Title

NYE in Quito

Published January 30th, 2015

A burly 20-something man lifts his skirt, exposing a taped-on maxi-pad with red stains painted on it. We make awkward eye contact for a fleeting moment, and then he takes a swig of his beer and continues to gyrate wildly in front of stopped traffic. It’s 2pm on December 31 and we are walking through a residential street just outside of Old Town, Quito, the capital of Ecuador. I know I’m in for an interesting night.

 

Matt (centre) meets the 'local ladies'.

 

This interaction is not rare; in fact I encountered dozens of similar men in a 100-metre stretch of road. All dressed in full drag, wigs, short skirts, heels and showy makeup to boot. It’s a tradition for young men to honour widows on New Year's Eve by donning these racy outfits, getting plastered and then stopping cars with makeshift roadblocks before doing a provocative dance until the driver throws a few coins into their handbags. There are literally thousands of these spectacles taking place all over Quito throughout the day - it's like transvestite Halloween. I think they must get extra points for dancing with a gringo as I must have bumped and grinded with more dudes in less an hour than George Michael does in a year!

 

After a few warm-up drinks on our hostel’s roof terrace, it’s time to tackle the throbbing streets of La Mariscal; a.k.a. Gringolandia. An inner-city enclave of restaurants, bars, clubs, and hostels coupled with an “anything goes” attitude. This is where the backpackers and locals mix with a large population of police, drug dealers and street vendors all keeping their eyes on each other.

 

A papier-mâché effigy bound for the bonfire.

 

We assembled a motley crew of backpackers from all corners of the globe in Vibes Hostel, known for its party atmosphere. After sampling a couple of bottles of local rum, we headed out into the night. Right in front of Vibes there was a largish bonfire in the middle of the road. Cops looked on as fireworks were thrown into the blaze, shooting fireballs in every direction. A closer look revealed that fuel for the fire was actually human-sized dolls made of papier-mâché, which are painted and dressed in clothes. Another Ecuadorian NYE tradition is to burn effigies, which basically rids oneself of any badness from the previous year and creates a clean slate moving forward. Some effigies are so massive they take days to burn.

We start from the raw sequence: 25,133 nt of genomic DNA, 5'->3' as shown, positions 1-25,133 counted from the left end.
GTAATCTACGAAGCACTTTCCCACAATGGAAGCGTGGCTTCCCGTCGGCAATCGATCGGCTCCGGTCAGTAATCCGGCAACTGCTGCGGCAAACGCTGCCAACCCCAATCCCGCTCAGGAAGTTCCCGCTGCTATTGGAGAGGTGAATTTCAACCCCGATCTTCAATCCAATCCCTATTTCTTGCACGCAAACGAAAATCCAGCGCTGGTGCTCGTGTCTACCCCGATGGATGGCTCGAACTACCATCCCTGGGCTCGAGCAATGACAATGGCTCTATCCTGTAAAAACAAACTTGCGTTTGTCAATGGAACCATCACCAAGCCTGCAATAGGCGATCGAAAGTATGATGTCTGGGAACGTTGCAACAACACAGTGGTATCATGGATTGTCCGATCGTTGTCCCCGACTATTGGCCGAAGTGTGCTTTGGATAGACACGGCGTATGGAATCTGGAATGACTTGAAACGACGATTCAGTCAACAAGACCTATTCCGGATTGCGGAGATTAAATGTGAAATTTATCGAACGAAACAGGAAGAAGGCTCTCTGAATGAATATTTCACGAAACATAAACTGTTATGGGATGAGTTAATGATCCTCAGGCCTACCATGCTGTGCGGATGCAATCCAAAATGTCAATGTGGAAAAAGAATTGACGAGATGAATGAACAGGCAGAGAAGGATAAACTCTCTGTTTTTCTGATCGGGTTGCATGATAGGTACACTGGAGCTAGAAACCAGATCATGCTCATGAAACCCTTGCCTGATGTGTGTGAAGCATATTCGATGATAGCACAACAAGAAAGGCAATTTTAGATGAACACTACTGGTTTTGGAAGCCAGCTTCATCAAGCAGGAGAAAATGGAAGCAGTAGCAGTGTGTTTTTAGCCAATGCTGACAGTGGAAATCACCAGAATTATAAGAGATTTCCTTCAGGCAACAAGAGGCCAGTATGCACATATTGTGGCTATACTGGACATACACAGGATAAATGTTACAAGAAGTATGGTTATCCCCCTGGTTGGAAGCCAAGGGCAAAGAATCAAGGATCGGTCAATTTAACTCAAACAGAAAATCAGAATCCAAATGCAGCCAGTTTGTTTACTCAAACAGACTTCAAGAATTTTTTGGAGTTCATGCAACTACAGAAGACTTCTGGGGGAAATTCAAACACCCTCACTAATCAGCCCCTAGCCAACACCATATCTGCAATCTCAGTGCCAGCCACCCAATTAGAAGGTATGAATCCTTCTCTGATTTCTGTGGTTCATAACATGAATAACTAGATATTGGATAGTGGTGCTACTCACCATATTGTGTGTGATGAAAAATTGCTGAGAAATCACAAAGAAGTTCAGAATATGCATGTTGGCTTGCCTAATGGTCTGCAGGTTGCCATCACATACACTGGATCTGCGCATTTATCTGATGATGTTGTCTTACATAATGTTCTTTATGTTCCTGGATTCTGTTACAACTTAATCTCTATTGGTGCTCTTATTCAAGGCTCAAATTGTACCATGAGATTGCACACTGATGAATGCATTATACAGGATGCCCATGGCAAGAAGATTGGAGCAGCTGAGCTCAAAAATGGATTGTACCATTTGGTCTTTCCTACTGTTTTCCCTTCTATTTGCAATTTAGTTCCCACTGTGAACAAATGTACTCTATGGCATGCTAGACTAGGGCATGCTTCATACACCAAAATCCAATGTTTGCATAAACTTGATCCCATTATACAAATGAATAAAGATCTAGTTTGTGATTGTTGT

"I'm a firestarter, twisted firestarter..."

 

Minutes before midnight we push our way into Foch Square, the centre of Gringolandia. The place is packed, fireworks crackle, cops look nervous and gringos stagger around wasted. Huge bonfires light up excited faces anxiously awaiting the countdown. Pissed locals and courageous foreigners leap through 1.5 metre-high flames, garnering shrieks and high fives from friends and strangers alike. 10,9,8,7… Another effigy thrown into the blaze…6,5,4,3,2,1! Balloons drop from the smoky sky and the crowd cheers, bringing in 2015.

 

Pass the marshmallows - Quito NYE is going off!

 

Quito brought the party big time. For a South American nation that’s not known for being big drinkers, Ecuadorians sure know how to cut loose when it counts. There were no big expectations; no fancy dresses, no $300 entry fees, and family and friends came first. I don’t think I’ll ever have a NYE as interesting as this one, but I hope I can add a little bit of Ecuadorian traditions to future New Year's celebrations. I’ve got my eye on a cute black dress for next year already… Better start working on my dance routine!

 

Matt Castell

If you could make travel a full-time job would you? I am. I've been called a "jack of all trades" many times over the ten or so years spent wandering the globe. Always looking for new skills to learn, whether it be lion taming or flying helicopters... I'll give it a go! Being a Travel Agent for Student Flights has been the top pick so far though!